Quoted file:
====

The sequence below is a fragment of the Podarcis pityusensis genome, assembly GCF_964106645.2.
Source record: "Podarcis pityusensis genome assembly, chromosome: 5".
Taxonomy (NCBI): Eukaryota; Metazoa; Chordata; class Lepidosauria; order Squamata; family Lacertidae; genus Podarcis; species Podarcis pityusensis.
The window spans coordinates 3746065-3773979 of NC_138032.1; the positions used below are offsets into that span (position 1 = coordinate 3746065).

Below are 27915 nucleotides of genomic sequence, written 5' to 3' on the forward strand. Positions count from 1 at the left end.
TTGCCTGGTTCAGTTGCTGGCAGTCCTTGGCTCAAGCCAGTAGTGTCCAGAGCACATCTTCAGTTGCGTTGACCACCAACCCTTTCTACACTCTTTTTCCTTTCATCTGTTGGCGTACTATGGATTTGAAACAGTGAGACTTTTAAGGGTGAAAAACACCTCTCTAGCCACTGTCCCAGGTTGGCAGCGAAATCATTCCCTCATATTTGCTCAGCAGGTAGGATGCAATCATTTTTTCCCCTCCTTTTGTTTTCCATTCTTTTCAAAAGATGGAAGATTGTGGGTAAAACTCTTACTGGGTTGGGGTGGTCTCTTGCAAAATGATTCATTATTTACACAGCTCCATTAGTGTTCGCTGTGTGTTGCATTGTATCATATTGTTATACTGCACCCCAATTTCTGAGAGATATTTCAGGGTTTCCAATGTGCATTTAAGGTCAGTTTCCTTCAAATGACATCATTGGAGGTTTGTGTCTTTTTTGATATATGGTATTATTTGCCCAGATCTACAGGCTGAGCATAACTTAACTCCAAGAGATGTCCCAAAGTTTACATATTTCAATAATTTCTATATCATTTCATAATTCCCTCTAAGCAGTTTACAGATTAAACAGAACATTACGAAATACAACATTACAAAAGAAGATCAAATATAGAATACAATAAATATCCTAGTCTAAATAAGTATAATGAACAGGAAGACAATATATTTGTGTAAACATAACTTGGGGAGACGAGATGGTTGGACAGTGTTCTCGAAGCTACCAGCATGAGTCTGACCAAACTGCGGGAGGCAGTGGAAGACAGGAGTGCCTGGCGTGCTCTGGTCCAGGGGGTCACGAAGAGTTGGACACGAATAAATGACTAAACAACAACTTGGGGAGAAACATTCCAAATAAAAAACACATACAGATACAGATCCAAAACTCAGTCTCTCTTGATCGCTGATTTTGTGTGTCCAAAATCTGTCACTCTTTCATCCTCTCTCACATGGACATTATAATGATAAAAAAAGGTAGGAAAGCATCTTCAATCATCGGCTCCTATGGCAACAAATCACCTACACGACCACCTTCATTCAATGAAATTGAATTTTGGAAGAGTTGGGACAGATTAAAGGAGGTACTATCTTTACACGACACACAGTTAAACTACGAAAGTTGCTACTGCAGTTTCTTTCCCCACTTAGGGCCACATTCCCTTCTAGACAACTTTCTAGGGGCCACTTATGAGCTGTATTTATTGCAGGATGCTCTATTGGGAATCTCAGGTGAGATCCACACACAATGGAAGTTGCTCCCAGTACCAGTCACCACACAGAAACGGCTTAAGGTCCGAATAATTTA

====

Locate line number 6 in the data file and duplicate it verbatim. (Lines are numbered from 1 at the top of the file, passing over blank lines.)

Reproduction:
TTGCCTGGTTCAGTTGCTGGCAGTCCTTGGCTCAAGCCAGTAGTGTCCAGAGCACATCTTCAGTTGCGTTGACCACCAACCCTTTCTACACTCTTTTTCCTTTCATCTGTTGGCGTACTATGGATTTGAAACAGTGAGACTTTTAAGGGTGAAAAACACCTCTCTAGCCACTGTCCCAGGTTGGCAGCGAAATCATTCCCTCATATTTGCTCAGCAGGTAGGATGCAATCATTTTTTCCCCTCCTTTTGTTTTCCATTCTTTTCAAAAGATGGAAGATTGTGGGTAAAACTCTTACTGGGTTGGGGTGGTCTCTTGCAAAATGATTCATTATTTACACAGCTCCATTAGTGTTCGCTGTGTGTTGCATTGTATCATATTGTTATACTGCACCCCAATTTCTGAGAGATATTTCAGGGTTTCCAATGTGCATTTAAGGTCAGTTTCCTTCAAATGACATCATTGGAGGTTTGTGTCTTTTTTGATATATGGTATTATTTGCCCAGATCTACAGGCTGAGCATAACTTAACTCCAAGAGATGTCCCAAAGTTTACATATTTCAATAATTTCTATATCATTTCATAATTCCCTCTAAGCAGTTTACAGATTAAACAGAACATTACGAAATACAACATTACAAAAGAAGATCAAATATAGAATACAATAAATATCCTAGTCTAAATAAGTATAATGAACAGGAAGACAATATATTTGTGTAAACATAACTTGGGGAGACGAGATGGTTGGACAGTGTTCTCGAAGCTACCAGCATGAGTCTGACCAAACTGCGGGAGGCAGTGGAAGACAGGAGTGCCTGGCGTGCTCTGGTCCAGGGGGTCACGAAGAGTTGGACACGAATAAATGACTAAACAACAACTTGGGGAGAAACATTCCAAATAAAAAACACATACAGATACAGATCCAAAACTCAGTCTCTCTTGATCGCTGATTTTGTGTGTCCAAAATCTGTCACTCTTTCATCCTCTCTCACATGGACATTATAATGATAAAAAAAGGTAGGAAAGCATCTTCAATCATCGGCTCCTATGGCAACAAATCACCTACACGACCACCTTCATTCAATGAAATTGAATTTTGGAAGAGTTGGGACAGATTAAAGGAGGTACTATCTTTACACGACACACAGTTAAACTACGAAAGTTGCTACTGCAGTTTCTTTCCCCACTTAGGGCCACATTCCCTTCTAGACAACTTTCTAGGGGCCACTTATGAGCTGTATTTATTGCAGGATGCTCTATTGGGAATCTCAGGTGAGATCCACACACAATGGAAGTTGCTCCCAGTACCAGTCACCACACAGAAACGGCTTAAGGTCCGAATAATTTA